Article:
Hudson's Bay Company headquarters in Toronto

In another downsizing of its retail operations, the Hudson’s Bay Co. will shutter its Home Outfitters chain in Canada this year and will close up to 20 Saks Off 5th stores in the U.S.

Saks Off 5th, which operates 133 off-price stores, has been yielding poor results for several seasons, even though the off-price sector, led by T.J. Maxx, Ross Stores and Burlington, is among the strongest in the retail industry.

Industry sources attribute some of the difficulties at Saks Off 5th to changes in the pricing and the merchandising, which failed to resonate with customers.

HBC said it is performing “a fleet review” of the 133 Saks Off 5th chain. The review will be conducted through this year. No timing on the closings was given.

“Further streamlining our retail portfolio enables even greater focus on our businesses with the strongest growth opportunities. The divestiture of Gilt, rightsizing of Lord & Taylor, the recent merger of our European retail operations in Germany, and today’s announcement exemplify the bold strategic actions we are taking to set HBC up for long-term success,” said Helena Foulkes, HBC’s chief executive officer.

“We know this news is difficult for our associates. We are grateful for their ongoing efforts to serve our customers and we will work to find opportunities within HBC for impacted team members where possible,” added Foulkes.

Home Outfitters, which has 37 locations in Canada, is expected to close this year. HBC said the “vast majority” of markets where Home Outfitters has stores are served by the Hudson’s Bay department store division. HBC said Hudson’s Bay has “best-in-class home furnishings departments” and accepts Home Outfitters gift cards.

HBC said the review and rationalization of Saks Off 5th allows the company to focus on its best locations and saksoff5th.com.

Once completed, the closures are expected to be slightly favorable to adjusted earnings before interest, taxes, depreciation and amortization.

HBC has been weeding out weak stores and aggressively evaluating its real estate portfolio to monetize properties in order to reduce debt and support its best retail operations, Saks Fifth Avenue and Hudson Bay.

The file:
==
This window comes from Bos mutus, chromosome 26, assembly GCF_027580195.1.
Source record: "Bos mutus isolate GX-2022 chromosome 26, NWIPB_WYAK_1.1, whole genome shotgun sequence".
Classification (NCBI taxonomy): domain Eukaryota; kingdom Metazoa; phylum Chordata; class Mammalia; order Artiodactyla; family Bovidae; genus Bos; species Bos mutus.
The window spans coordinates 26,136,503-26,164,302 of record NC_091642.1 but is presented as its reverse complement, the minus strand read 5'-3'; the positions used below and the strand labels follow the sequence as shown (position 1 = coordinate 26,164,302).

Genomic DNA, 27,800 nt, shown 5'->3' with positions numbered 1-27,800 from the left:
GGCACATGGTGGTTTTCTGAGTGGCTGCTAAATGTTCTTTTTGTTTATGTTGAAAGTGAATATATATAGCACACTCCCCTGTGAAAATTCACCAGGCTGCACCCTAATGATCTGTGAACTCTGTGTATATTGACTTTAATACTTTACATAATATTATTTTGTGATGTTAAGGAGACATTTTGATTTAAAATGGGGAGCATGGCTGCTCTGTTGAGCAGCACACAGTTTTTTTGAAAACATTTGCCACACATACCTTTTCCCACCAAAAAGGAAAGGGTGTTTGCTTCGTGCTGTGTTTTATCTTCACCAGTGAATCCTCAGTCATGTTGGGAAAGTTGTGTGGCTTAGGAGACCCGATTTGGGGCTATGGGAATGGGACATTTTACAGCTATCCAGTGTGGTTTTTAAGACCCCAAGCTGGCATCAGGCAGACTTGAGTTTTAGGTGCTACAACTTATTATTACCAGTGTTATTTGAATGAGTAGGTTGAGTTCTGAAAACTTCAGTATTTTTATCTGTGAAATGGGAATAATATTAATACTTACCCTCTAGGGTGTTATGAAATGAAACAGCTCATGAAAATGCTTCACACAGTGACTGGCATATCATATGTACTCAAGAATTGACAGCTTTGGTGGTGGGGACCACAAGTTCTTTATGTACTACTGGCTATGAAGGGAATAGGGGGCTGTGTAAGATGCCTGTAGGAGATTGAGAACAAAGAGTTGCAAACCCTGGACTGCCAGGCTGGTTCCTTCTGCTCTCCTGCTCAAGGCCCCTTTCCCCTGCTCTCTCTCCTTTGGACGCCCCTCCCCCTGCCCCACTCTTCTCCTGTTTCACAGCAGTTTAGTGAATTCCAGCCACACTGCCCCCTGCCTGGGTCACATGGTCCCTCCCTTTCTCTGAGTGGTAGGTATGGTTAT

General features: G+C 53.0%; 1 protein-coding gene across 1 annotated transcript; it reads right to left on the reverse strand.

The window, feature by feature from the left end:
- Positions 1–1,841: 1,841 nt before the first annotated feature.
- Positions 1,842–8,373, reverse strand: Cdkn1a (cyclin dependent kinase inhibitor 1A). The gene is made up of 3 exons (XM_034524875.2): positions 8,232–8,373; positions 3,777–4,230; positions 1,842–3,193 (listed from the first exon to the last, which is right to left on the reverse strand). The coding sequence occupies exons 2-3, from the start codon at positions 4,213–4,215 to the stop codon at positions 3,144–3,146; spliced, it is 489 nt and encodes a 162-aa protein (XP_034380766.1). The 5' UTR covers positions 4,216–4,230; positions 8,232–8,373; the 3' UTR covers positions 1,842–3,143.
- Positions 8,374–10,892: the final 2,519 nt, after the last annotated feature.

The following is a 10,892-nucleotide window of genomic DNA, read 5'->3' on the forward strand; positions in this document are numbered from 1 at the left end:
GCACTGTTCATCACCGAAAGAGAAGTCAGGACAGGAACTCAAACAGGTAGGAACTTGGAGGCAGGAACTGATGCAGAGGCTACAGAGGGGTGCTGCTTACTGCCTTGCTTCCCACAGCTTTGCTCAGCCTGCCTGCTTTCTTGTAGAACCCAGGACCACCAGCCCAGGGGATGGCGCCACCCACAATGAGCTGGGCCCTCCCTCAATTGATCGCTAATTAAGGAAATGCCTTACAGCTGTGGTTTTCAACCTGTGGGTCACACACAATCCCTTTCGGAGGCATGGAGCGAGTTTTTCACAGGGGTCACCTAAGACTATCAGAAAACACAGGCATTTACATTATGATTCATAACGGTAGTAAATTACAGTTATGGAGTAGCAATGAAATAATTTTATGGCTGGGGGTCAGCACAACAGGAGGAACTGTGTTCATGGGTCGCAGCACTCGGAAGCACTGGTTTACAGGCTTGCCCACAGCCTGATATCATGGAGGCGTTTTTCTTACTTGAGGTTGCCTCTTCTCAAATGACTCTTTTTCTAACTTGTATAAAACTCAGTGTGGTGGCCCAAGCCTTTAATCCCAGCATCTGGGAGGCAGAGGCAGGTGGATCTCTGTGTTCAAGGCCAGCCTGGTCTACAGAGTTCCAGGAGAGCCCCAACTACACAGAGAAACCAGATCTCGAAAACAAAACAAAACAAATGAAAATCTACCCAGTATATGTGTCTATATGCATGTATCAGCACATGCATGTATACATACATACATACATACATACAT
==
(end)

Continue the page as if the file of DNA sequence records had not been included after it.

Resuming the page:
Two major closings occurred last month: the Lord & Taylor flagship on Fifth Avenue and the Saks Fifth Avenue women’s store in Brookfield Place in lower Manhattan. HBC also recently disclosed that a handful of Lord & Taylor branch locations would close.

In Europe, too, HBC has been streamlining. Last year, the company sold off both a majority interest in its European retail operations to Signa Holdings, which owns the Karstadt department store chain in Germany, and a 50 percent stake in its European real estate. The sale to Signa led to a merger of the Kaufhof and Karstadt department stores chains in Germany.

This month, HBC completed its sale of the Lord & Taylor flagship to WeWork for $850 million. WeWork plans to convert the site to a headquarters office and bring in new types of retail to the site on the lower levels. In addition, HBC is seeking to sell its Hudson’s Bay flagship property in Vancouver but will continue to operate the store.

In October, the company orchestrated a deal in Vancouver’s Oakridge Centre where HBC agreed to relocate its Hudson’s Bay store in the center, which is being redeveloped, for $151.5 million.

While some of HBC’s retail acquisitions have been questionable, the company has moved swiftly to dispose of operations that were draining the business. Two years after HBC bought The Gilt Groupe flash-sale web site, HBC sold it off to Rue La La last year. Three years after HBC entered Europe, the partnership with Signa was established, reducing HBC’s stake in retail and real estate on the Continent.

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